Lac is the scarlet resinous secretion of a number of species of Lac-producing insects, the most commonly cultivated of which is Kerria lacca.

The lac-producing insect is also known by numerous synonyms such as Laccifer lacca, Carteria lacca and Tachardia lacca. Kerria lacca belongs to the lac insect family Kerriidae, one of some 28 families of scale insects and mealy bugs comprising a large group of about 8000 described species of plant sucking insects, a few of which produce similar natural products (e.g., cochineal and crimson). Thousands of these tiny insects colonize branches of suitable host trees and secrete the resinous pigment. The coated branches of the host trees are cut and harvested as sticklac.

The harvested sticklac is crushed and sieved to remove impurities. The sieved material is then repeatedly washed to remove insect parts and other soluble material. The resulting product is known as seedlac. The prefix seed refers to its pellet shape. It is used in violin and other varnish and is soluble in alcohol. This type of lac was used in the finishing of 18th century fowling guns in the US. Seedlac which still contains 3-5% impurities is processed into shellac by heat treatment or solvent extraction.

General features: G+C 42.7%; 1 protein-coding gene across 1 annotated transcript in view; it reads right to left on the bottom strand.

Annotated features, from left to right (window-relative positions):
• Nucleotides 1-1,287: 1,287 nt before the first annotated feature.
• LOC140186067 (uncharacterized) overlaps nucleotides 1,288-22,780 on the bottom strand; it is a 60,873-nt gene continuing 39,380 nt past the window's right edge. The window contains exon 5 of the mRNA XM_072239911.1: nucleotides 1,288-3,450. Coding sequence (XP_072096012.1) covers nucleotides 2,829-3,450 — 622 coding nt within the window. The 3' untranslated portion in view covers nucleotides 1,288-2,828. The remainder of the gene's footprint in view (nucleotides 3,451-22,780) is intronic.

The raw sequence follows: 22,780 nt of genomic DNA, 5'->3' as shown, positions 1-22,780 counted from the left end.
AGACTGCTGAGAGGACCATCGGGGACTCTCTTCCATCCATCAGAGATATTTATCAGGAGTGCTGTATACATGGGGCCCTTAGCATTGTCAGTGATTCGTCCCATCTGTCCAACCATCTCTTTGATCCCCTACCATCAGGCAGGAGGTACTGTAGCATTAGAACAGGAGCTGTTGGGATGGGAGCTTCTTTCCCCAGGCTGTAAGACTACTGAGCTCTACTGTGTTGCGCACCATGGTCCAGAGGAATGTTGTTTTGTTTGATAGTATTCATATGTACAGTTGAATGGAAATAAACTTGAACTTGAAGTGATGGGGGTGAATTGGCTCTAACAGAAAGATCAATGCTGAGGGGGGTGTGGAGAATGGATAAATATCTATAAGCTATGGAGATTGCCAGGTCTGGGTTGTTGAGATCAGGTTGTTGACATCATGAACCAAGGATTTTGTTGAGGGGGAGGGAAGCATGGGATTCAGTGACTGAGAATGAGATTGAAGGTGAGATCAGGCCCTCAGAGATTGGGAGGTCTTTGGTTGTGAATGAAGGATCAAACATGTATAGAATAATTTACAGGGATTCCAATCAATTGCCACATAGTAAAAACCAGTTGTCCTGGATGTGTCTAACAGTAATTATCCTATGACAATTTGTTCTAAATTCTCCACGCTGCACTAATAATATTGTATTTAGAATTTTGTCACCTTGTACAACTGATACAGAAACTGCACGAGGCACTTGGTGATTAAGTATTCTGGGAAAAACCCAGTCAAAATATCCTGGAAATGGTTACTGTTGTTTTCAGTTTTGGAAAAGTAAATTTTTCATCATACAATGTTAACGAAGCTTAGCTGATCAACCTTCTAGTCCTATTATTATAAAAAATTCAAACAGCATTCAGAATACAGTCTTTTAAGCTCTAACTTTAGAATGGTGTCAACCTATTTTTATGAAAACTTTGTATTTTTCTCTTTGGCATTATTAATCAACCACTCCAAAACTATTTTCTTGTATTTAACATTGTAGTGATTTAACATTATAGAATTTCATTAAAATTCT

Lac production is found in Assam and other parts of North-East India, Bangladesh, Myanmar, Thailand, Laos, Vietnam and parts of China. It is also found in Mexico.

Host trees

Kerria lacca can be cultivated on either cultivated or wild host trees.


The use of lac dye goes back to ancient times. It has been used in India as a skin cosmetic and dye for wool and silk. In China it is a traditional dye for leather goods. The use of lac for dye has been supplanted by synthetic dyes. It is used in medicine as hepatoprotective and antiobesity drug.

See also

  • Lacquer - A product that was at one time made from lac, but in modern common usage now refers to a separate product with similar properties.


  • Beads and other products produced with the help of lac. Manufacturing process and information on site.
  • The Jatropha Website, for production in Mexico

External links

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